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Students at Marion High School have an innovative new tool to put them on the “path” to success while in high school.

It’s called the Professional Academic Training Hour, or “PATH” for short. Each day, MHS students attend PATH for one period of the school day to have dedicated time to focus on math and literacy skills, test prep, school culture, and life skills.

“The idea behind PATH started in response to some gaps we noticed in our students’ scores on standardized tests,” said Emily Hall, Marion High School assistant principal. “Of course, some factors related to test scores are beyond our control. But we do have control over other things. This specialized school period was created to address that.”

Hall also noted that Covid learning loss has created additional gaps in learning and achievement, which the school is working to close with PATH.

The school uses a program called Edmentum to help identify the specific learning gaps for each student, particularly in regard to literacy and math. Every student is assessed, and the program uses advanced diagnostics to both identify the gaps and create an individually tailored plan for each student. Those remediation plans are then implemented during the PATH period.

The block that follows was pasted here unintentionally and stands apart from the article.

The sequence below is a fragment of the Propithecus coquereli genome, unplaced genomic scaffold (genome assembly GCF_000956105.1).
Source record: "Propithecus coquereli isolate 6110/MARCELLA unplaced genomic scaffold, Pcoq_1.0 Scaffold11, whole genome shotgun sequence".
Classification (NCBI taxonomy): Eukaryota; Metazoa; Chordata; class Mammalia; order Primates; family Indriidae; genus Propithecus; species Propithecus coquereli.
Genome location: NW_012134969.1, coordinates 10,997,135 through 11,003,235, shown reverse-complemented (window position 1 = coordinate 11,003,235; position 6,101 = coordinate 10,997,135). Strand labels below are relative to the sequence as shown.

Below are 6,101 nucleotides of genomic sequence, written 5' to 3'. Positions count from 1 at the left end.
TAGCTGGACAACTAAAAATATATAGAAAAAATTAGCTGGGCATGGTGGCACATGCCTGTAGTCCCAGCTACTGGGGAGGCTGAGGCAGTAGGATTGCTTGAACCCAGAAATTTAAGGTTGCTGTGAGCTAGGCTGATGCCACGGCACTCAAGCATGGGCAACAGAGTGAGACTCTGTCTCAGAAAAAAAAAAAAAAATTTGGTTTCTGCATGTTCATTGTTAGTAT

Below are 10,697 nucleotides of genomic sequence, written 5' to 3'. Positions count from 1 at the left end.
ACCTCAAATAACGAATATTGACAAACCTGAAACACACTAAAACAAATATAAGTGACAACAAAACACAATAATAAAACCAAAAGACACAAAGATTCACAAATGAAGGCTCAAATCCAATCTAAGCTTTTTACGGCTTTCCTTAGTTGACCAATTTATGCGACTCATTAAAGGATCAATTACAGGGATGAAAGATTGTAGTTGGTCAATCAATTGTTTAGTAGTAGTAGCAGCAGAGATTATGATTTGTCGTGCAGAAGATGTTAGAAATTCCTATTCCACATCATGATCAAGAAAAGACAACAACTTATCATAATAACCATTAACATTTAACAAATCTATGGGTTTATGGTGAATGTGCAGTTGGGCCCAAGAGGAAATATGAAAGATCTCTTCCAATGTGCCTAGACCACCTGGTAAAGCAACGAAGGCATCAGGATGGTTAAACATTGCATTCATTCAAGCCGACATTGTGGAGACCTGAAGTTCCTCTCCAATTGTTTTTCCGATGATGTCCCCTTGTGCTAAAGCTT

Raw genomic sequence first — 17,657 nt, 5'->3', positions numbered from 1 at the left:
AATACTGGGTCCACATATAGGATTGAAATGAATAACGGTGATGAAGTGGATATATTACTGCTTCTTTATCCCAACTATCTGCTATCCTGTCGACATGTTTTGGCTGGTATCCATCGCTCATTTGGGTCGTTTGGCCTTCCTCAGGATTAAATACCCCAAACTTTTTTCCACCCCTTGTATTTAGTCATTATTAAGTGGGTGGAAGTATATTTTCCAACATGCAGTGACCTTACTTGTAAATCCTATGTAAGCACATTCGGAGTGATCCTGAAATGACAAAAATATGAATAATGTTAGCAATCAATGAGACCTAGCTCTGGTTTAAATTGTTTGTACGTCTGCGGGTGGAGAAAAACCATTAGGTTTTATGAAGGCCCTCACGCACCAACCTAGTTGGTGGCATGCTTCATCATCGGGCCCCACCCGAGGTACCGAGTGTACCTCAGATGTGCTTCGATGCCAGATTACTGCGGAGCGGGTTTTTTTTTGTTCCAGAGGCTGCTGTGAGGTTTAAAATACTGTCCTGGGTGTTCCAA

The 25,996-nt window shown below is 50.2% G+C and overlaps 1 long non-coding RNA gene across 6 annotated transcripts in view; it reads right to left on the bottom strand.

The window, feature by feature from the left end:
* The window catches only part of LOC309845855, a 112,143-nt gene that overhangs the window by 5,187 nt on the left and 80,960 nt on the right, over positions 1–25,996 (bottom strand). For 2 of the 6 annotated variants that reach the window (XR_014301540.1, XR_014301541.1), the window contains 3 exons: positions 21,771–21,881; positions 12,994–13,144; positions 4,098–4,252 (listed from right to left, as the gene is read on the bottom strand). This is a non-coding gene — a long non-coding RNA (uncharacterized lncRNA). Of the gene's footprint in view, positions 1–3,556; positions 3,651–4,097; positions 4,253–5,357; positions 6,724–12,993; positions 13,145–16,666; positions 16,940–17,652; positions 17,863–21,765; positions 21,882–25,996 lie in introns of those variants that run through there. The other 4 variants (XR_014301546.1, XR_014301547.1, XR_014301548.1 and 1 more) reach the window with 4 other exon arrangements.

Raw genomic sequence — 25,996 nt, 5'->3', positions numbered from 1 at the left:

Each differentiated plan targets a specific set of skills, utilizing a lesson, practice, and a quiz. As students master a set of skills, they earn “trophies.” To date, sophomores have earned a combined 1,375 trophies, and juniors have earned 938.

But the school is also using PATH to help students grow in other ways. Students spend time learning how to write and structure professional emails and are given time to update and manage correspondence. Students are shown how to manage their daily schedules with modern task-management tools. Class time is dedicated to ACT prep. Students learn how to access the district’s Home Access Center, which allows student and their families to track their grades online.

“We are big believers in students tracking their own data,” said Hall. “This gives us a chance to teach them exactly how to do this. We think this is a skill that will be useful throughout life.”

The PATH period is also a tool for students to become actively involved in school culture. Students are given regular updates on upcoming events, and tasks like homecoming voting is done during this time.

There is no grade given in PATH, but in addition to the "trophies," the school is working to provide additional incentives for students who complete their PATH assignments. This month, students who meet expectations in PATH will be entered into a raffle for a chance to attend the State Volleyball Tournament, which MHS is hosting later this month. Active participation in the class can also earn students exemptions from semester finals.

“With this being the first year for this program, we are still finding things to modify and adjust,” said Hall. “But overall, it’s been well-received. We think this is going to be a great tool for us to help each of our students grow and thrive.”